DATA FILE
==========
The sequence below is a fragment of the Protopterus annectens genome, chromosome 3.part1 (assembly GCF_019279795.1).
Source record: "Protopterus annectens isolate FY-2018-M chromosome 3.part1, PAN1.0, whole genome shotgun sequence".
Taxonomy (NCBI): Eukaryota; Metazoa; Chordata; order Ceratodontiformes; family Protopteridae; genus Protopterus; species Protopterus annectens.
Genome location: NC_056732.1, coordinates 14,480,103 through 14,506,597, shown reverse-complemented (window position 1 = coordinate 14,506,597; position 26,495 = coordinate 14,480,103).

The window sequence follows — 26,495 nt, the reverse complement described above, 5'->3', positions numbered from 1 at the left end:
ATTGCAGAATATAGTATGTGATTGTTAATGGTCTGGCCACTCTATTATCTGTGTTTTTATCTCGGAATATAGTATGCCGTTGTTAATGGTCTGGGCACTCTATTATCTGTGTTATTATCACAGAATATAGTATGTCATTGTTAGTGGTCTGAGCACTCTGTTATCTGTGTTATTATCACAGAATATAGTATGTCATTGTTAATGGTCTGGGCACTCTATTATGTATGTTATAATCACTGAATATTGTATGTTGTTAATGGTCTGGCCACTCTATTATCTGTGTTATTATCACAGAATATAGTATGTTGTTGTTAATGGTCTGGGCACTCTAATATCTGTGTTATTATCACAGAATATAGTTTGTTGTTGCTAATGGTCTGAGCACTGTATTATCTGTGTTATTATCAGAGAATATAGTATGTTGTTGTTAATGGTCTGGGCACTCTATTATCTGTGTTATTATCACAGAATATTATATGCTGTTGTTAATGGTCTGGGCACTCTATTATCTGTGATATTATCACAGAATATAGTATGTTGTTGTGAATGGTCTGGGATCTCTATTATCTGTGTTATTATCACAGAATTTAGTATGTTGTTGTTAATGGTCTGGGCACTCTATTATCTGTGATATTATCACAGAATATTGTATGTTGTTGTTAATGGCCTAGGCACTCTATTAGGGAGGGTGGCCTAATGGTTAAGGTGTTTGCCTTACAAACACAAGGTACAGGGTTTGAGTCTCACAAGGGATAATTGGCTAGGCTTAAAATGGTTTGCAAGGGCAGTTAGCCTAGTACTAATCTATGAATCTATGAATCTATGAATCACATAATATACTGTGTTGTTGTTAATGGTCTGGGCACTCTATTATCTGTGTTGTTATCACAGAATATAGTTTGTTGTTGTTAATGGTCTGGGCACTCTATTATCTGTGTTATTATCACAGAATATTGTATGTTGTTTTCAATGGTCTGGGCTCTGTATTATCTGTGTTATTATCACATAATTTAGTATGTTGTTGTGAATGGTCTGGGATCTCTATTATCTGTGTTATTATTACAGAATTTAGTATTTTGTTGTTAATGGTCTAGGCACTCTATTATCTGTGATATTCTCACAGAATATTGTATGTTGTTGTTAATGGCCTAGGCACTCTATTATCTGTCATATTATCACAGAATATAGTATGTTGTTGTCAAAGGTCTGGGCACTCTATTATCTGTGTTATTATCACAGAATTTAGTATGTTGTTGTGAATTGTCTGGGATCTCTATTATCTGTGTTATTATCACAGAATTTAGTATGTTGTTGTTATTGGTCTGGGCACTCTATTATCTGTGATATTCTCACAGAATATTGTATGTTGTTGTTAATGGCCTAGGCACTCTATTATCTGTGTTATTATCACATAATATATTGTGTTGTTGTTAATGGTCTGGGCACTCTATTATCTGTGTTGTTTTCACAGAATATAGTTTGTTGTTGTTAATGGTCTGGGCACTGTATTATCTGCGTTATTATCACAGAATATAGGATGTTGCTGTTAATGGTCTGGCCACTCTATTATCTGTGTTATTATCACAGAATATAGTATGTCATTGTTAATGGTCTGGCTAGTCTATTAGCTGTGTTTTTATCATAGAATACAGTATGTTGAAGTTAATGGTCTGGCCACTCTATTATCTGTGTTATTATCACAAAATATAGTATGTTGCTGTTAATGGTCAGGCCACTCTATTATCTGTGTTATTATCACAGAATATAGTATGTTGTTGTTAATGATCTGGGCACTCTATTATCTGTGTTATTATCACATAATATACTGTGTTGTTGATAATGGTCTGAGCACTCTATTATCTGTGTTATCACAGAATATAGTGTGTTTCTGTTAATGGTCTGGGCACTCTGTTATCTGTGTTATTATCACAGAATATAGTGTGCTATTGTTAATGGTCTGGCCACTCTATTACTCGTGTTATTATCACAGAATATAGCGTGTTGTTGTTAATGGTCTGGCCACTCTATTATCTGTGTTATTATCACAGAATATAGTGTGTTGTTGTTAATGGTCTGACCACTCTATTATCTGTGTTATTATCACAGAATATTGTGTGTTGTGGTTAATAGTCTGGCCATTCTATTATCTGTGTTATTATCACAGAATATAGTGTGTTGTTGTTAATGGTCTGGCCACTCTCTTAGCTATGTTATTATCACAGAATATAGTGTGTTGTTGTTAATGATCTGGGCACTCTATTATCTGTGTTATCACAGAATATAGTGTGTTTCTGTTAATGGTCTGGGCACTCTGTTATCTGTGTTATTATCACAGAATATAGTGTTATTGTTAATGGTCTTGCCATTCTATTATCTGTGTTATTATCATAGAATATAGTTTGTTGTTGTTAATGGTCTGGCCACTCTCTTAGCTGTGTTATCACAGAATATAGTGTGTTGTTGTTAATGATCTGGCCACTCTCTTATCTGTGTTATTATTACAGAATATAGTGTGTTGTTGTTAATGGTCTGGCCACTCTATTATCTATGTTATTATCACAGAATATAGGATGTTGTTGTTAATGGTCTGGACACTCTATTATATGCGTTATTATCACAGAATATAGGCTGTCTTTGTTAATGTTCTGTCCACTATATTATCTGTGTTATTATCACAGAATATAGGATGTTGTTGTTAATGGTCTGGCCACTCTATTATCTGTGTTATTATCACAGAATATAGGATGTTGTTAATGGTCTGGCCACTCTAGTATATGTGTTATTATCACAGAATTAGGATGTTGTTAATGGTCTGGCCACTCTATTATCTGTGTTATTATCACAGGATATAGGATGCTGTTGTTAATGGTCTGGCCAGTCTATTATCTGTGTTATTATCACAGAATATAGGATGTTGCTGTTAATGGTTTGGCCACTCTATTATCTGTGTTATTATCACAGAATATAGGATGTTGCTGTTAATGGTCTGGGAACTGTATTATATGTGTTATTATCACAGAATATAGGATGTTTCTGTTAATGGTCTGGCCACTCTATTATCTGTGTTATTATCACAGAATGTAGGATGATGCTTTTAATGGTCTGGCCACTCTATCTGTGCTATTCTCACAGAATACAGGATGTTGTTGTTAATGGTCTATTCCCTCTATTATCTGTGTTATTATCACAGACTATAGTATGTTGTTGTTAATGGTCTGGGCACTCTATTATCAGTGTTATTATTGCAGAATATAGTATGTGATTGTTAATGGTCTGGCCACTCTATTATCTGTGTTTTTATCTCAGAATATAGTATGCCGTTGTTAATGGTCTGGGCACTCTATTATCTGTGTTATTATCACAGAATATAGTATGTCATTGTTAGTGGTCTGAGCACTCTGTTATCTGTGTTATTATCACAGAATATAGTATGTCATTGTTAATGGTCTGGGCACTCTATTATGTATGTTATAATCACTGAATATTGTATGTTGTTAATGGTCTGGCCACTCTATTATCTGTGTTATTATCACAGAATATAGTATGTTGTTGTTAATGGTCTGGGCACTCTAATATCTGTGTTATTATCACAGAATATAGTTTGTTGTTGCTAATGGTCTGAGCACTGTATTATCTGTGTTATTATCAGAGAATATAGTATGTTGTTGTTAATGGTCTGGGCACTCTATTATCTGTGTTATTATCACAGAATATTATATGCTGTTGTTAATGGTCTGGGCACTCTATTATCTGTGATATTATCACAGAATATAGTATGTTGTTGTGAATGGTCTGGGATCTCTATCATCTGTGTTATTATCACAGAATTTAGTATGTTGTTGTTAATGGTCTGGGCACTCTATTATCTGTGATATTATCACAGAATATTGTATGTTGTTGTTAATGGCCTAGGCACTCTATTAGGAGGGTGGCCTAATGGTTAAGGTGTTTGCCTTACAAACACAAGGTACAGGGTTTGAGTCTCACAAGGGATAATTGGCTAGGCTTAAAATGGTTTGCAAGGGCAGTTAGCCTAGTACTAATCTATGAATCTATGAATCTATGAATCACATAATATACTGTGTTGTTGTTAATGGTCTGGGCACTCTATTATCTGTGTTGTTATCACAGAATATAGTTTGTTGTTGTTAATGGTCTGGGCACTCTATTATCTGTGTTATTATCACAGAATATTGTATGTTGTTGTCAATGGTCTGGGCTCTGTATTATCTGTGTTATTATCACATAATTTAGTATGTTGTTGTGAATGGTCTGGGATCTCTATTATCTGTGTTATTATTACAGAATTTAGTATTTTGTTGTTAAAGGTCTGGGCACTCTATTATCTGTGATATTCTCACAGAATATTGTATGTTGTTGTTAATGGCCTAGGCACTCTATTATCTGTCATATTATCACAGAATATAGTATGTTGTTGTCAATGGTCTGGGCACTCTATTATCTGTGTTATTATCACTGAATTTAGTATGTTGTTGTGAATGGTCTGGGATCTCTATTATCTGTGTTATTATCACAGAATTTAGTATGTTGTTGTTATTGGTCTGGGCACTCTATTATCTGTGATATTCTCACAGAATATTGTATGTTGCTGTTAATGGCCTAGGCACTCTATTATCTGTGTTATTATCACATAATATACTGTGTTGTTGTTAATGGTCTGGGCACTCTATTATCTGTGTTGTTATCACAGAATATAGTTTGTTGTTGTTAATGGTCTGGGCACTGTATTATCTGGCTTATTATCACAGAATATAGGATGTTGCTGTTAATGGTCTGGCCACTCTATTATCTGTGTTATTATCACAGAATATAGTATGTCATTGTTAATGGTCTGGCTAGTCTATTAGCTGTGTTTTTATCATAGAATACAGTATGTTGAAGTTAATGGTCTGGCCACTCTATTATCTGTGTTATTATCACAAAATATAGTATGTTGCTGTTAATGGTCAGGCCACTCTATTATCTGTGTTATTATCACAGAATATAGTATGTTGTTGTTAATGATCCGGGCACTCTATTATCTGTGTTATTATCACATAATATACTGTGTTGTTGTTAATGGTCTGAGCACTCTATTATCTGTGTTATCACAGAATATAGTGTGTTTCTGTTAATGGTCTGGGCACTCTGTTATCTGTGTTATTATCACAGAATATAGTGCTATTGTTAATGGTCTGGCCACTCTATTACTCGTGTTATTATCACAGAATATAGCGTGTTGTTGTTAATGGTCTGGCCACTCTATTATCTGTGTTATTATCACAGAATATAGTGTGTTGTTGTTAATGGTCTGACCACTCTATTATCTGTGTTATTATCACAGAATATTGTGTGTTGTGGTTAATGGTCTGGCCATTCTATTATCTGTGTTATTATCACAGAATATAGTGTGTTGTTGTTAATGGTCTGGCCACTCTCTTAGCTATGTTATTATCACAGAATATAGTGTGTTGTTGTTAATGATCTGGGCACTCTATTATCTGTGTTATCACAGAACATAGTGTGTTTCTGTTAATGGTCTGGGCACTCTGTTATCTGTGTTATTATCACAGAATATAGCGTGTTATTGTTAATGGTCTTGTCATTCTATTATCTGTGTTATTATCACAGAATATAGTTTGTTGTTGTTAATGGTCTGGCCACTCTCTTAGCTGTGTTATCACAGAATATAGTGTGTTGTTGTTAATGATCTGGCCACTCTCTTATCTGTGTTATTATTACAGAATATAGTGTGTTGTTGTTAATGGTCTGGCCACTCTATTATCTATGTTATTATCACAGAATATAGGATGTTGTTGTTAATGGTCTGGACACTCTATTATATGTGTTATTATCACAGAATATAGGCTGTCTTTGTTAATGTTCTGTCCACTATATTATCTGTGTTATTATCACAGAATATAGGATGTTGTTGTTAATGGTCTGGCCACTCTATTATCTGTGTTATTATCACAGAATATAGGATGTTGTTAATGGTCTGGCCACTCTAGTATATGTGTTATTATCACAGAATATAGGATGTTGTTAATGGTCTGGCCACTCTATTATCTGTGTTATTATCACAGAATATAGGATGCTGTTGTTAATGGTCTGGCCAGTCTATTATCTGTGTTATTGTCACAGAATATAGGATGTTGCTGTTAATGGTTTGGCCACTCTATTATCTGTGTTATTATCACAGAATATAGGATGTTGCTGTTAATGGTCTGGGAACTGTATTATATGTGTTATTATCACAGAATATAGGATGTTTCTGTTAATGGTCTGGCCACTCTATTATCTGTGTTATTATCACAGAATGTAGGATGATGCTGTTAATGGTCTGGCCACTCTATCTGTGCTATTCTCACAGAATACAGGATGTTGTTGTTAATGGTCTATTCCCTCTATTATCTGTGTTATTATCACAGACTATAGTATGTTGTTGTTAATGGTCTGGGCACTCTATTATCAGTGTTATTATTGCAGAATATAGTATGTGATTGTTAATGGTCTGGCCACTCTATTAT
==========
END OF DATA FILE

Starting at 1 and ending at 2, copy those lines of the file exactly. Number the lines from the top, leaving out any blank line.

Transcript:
The sequence below is a fragment of the Protopterus annectens genome, chromosome 3.part1 (assembly GCF_019279795.1).
Source record: "Protopterus annectens isolate FY-2018-M chromosome 3.part1, PAN1.0, whole genome shotgun sequence".